The order also requires the deletion of content from old user accounts, including biometric identifiers collected or derived from that content without the consumers’ consent. Significantly, the company must also destroy any facial recognition tools it created with data collected from unsuspecting consumers. The consent order prohibits the company from misrepresenting how it collects, uses, discloses, maintains, or deletes the personal information of its consumers, including face embeddings. The order also imposes upon the company a requirement that it obtain express consent from any consumer who provides biometric information to the company in the future before using it to develop other technologies or digital identifiers.
The FTC will publish notice of the consent agreement package in the Federal Register for public comment, after which it will decide whether to make the proposed consent order final.
Statements of Commissioner Chopra
In a statement published in conjunction with the consent order, FTC Commissioner Rohit Chopra expressed concerns about facial recognition technology generally, and argued that the FTC’s failure to impose financial penalties resulted in a failure to deter companies from violating FTC Section 5. Chopra, who will depart the FTC and lead the Consumer Financial Protection Bureau in the Biden Administration, also characterized the FTC’s order as requiring the company to “forfeit the fruits of its deception” by deleting the facial recognition technologies developed with improperly obtained photos. He noted that this was not the FTC’s prior practice. Commissioner Chopra also stated that “the FTC needs to take further steps to trigger penalties, damages, and other relief for facial recognition and data protection abuses” in the future. These statements are consistent with the Commissioner’s prior public comment that “the current state of facial recognition is flawed and dangerous.”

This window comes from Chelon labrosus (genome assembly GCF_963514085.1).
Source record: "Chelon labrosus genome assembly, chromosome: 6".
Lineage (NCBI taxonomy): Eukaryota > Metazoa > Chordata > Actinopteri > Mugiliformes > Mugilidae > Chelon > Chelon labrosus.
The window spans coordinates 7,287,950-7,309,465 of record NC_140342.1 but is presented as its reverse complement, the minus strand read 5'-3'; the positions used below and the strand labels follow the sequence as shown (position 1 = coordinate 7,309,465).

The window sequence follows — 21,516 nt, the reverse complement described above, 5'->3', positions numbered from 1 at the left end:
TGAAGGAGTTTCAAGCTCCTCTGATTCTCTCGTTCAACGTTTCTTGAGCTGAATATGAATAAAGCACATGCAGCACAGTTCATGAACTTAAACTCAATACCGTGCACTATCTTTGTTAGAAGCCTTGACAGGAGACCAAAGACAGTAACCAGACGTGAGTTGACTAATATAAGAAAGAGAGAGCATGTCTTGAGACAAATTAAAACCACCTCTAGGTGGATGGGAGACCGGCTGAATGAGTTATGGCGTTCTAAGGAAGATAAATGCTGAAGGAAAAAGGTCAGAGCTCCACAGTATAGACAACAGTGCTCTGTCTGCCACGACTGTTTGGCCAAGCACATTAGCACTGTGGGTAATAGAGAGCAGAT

Notwithstanding these statements (or the FTC’s actions more generally), Commissioner Chopra stressed the effectiveness of state and local government efforts to regulate the use of facial recognition technology and other biometrics. Notably, Commissioner Chopra pointed to the company’s more favorable treatment of residents in Illinois, Washington, and Texas, which have “passed laws related to facial recognition and biometric identifiers. Chopra also cautioned against federal legislation that would preempt state activity in this arena, stating “we need all hands on deck to keep these companies in check.” He concluded his statement with something of a warning, noting that “[i]t will be critical for the Commission, the states, and regulators around the globe to pursue additional enforcement actions to hold accountable providers of facial recognition technology who make false accuracy claims and engage in unfair, discriminatory conduct.”
The past few years have seen dramatic innovations in biometric technology, and an increasing number of companies employ consumer- or employee-facing biometrics in their day-to-day operations, often with little regulatory oversight. Until more states and/or the federal government enact legislation governing the collection, use, and storage of biometric data, and/or the use of AI algorithms, the FTC is well-positioned to fill the existing void. This case demonstrates that the FTC is willing to take a broad view of what constitutes biometric information, and impose strict consent requirements on companies that use such data for purposes other than to identify or verify individuals. The FTC also made clear that it will prohibit the use of AI algorithms in their entirety if any underlying data was collected or used in a way the FTC deems to be unlawful.